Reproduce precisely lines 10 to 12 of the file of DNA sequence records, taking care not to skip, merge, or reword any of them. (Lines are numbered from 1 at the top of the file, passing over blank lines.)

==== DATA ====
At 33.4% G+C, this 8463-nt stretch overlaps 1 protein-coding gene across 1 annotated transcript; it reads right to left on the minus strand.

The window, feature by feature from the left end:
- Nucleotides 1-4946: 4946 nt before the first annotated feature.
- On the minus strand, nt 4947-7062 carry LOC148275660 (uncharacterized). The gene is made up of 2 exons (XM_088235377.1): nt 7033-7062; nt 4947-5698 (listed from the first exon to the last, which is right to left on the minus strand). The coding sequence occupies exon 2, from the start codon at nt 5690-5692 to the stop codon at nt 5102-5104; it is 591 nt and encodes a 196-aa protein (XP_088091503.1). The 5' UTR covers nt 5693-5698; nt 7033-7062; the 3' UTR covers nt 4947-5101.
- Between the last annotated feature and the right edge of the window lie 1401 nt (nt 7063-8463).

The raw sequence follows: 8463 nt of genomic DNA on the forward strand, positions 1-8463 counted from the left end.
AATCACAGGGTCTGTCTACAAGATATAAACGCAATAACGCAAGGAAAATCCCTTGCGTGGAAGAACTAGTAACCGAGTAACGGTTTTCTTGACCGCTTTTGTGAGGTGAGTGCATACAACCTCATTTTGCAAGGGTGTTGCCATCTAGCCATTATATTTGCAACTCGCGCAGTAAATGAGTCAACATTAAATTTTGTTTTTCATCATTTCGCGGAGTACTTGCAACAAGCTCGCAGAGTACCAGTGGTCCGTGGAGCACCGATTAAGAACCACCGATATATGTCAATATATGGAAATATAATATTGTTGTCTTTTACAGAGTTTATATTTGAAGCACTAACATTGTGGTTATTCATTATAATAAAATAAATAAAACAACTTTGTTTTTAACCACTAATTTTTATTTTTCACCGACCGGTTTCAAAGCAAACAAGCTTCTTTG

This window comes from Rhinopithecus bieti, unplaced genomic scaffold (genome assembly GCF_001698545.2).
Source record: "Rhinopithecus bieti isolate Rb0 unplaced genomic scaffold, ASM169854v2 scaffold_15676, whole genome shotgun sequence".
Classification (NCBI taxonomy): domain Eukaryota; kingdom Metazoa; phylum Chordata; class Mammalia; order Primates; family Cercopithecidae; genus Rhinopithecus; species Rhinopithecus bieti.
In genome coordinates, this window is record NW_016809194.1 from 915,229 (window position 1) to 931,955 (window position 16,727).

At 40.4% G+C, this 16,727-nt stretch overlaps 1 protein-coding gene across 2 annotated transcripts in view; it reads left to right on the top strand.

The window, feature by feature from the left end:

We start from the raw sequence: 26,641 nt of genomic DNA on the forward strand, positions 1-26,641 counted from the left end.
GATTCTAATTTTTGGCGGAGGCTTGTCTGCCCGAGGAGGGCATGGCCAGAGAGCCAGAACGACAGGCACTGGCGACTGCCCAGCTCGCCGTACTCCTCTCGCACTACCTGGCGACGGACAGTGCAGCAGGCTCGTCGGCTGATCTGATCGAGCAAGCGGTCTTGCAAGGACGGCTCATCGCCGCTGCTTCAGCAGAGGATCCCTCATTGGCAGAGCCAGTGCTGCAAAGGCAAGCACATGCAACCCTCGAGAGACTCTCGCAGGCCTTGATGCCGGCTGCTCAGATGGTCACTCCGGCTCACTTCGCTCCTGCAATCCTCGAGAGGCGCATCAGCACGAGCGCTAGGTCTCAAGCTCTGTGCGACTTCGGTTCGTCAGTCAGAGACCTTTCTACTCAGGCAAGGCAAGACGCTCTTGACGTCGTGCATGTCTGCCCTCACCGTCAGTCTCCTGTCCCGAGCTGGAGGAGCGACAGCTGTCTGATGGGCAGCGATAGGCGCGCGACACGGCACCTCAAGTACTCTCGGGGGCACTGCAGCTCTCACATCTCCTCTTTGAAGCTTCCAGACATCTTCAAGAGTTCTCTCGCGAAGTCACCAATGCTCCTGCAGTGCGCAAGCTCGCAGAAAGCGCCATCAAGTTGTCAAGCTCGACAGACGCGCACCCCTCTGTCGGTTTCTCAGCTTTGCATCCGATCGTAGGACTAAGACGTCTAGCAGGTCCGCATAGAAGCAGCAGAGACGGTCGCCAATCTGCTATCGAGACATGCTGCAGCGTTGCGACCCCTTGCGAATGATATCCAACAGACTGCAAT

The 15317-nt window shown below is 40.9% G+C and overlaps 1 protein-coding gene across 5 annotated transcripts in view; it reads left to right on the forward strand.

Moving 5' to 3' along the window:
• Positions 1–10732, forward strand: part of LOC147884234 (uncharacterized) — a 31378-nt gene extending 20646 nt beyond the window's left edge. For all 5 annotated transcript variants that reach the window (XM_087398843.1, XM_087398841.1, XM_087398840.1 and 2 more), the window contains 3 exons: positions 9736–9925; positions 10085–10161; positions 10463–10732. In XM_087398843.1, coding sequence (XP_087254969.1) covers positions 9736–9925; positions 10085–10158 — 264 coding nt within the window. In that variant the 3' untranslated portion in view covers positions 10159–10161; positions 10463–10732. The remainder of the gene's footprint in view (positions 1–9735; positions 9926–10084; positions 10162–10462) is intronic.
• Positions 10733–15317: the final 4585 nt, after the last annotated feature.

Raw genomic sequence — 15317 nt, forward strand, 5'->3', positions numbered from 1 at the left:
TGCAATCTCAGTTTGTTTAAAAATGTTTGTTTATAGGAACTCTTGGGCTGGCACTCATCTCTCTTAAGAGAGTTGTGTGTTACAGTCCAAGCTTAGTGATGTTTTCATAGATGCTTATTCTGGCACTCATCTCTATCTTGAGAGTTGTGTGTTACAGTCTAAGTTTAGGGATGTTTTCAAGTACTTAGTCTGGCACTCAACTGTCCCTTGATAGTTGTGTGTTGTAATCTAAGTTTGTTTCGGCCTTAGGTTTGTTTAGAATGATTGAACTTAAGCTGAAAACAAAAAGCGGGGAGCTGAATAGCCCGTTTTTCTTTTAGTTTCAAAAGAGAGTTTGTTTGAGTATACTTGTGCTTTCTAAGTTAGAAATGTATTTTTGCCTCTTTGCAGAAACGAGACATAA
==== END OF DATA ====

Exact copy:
Classification (NCBI taxonomy): domain Eukaryota; kingdom Metazoa; phylum Chordata; class Mammalia; order Primates; family Cercopithecidae; genus Rhinopithecus; species Rhinopithecus bieti.
In genome coordinates, this window is record NW_016809194.1 from 915,229 (window position 1) to 931,955 (window position 16,727).

At 40.4% G+C, this 16,727-nt stretch overlaps 1 protein-coding gene across 2 annotated transcripts in view; it reads left to right on the top strand.